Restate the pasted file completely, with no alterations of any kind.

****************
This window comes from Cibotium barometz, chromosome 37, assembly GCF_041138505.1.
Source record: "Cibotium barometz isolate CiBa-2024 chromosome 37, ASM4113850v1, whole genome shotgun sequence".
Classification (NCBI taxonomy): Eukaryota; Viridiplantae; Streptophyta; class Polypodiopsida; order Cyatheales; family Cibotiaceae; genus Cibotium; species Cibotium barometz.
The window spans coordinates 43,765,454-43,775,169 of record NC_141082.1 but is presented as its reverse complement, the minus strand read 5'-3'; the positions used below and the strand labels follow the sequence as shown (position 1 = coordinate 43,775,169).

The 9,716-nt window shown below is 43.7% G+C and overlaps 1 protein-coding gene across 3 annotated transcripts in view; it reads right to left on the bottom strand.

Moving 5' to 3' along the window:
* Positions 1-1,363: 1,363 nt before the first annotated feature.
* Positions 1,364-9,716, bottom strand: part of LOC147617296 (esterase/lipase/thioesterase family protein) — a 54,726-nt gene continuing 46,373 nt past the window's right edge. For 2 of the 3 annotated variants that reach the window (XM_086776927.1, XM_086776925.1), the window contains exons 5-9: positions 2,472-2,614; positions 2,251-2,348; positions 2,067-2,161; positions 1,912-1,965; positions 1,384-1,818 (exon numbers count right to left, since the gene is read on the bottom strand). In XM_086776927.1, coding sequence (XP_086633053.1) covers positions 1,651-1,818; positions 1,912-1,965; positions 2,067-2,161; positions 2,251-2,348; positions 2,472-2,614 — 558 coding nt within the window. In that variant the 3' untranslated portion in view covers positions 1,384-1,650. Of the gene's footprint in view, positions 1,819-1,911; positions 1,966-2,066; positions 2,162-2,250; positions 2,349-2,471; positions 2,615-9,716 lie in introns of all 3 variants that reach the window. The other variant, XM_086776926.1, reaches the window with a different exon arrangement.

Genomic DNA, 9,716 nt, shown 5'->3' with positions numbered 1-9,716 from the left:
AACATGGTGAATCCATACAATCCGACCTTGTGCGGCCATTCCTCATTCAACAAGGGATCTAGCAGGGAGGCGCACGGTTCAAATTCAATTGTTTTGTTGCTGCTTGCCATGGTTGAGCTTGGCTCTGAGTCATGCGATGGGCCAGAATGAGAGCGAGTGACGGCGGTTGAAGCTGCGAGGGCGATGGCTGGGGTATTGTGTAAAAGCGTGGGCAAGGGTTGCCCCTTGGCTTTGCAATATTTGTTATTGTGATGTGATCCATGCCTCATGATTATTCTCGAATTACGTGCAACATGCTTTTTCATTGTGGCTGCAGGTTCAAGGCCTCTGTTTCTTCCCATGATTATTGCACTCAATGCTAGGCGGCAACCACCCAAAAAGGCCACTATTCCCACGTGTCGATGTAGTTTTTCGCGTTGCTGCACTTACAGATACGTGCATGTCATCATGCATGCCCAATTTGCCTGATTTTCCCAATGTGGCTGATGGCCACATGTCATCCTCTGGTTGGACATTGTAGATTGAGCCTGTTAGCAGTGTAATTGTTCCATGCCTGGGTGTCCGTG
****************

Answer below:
This window comes from Cibotium barometz, chromosome 37, assembly GCF_041138505.1.
Source record: "Cibotium barometz isolate CiBa-2024 chromosome 37, ASM4113850v1, whole genome shotgun sequence".
Classification (NCBI taxonomy): Eukaryota; Viridiplantae; Streptophyta; class Polypodiopsida; order Cyatheales; family Cibotiaceae; genus Cibotium; species Cibotium barometz.
The window spans coordinates 43,765,454-43,775,169 of record NC_141082.1 but is presented as its reverse complement, the minus strand read 5'-3'; the positions used below and the strand labels follow the sequence as shown (position 1 = coordinate 43,775,169).

The 9,716-nt window shown below is 43.7% G+C and overlaps 1 protein-coding gene across 3 annotated transcripts in view; it reads right to left on the bottom strand.

Moving 5' to 3' along the window:
* Positions 1-1,363: 1,363 nt before the first annotated feature.
* Positions 1,364-9,716, bottom strand: part of LOC147617296 (esterase/lipase/thioesterase family protein) — a 54,726-nt gene continuing 46,373 nt past the window's right edge. For 2 of the 3 annotated variants that reach the window (XM_086776927.1, XM_086776925.1), the window contains exons 5-9: positions 2,472-2,614; positions 2,251-2,348; positions 2,067-2,161; positions 1,912-1,965; positions 1,384-1,818 (exon numbers count right to left, since the gene is read on the bottom strand). In XM_086776927.1, coding sequence (XP_086633053.1) covers positions 1,651-1,818; positions 1,912-1,965; positions 2,067-2,161; positions 2,251-2,348; positions 2,472-2,614 — 558 coding nt within the window. In that variant the 3' untranslated portion in view covers positions 1,384-1,650. Of the gene's footprint in view, positions 1,819-1,911; positions 1,966-2,066; positions 2,162-2,250; positions 2,349-2,471; positions 2,615-9,716 lie in introns of all 3 variants that reach the window. The other variant, XM_086776926.1, reaches the window with a different exon arrangement.

Genomic DNA, 9,716 nt, shown 5'->3' with positions numbered 1-9,716 from the left:
AACATGGTGAATCCATACAATCCGACCTTGTGCGGCCATTCCTCATTCAACAAGGGATCTAGCAGGGAGGCGCACGGTTCAAATTCAATTGTTTTGTTGCTGCTTGCCATGGTTGAGCTTGGCTCTGAGTCATGCGATGGGCCAGAATGAGAGCGAGTGACGGCGGTTGAAGCTGCGAGGGCGATGGCTGGGGTATTGTGTAAAAGCGTGGGCAAGGGTTGCCCCTTGGCTTTGCAATATTTGTTATTGTGATGTGATCCATGCCTCATGATTATTCTCGAATTACGTGCAACATGCTTTTTCATTGTGGCTGCAGGTTCAAGGCCTCTGTTTCTTCCCATGATTATTGCACTCAATGCTAGGCGGCAACCACCCAAAAAGGCCACTATTCCCACGTGTCGATGTAGTTTTTCGCGTTGCTGCACTTACAGATACGTGCATGTCATCATGCATGCCCAATTTGCCTGATTTTCCCAATGTGGCTGATGGCCACATGTCATCCTCTGGTTGGACATTGTAGATTGAGCCTGTTAGCAGTGTAATTGTTCCATGCCTGGGTGTCCGTG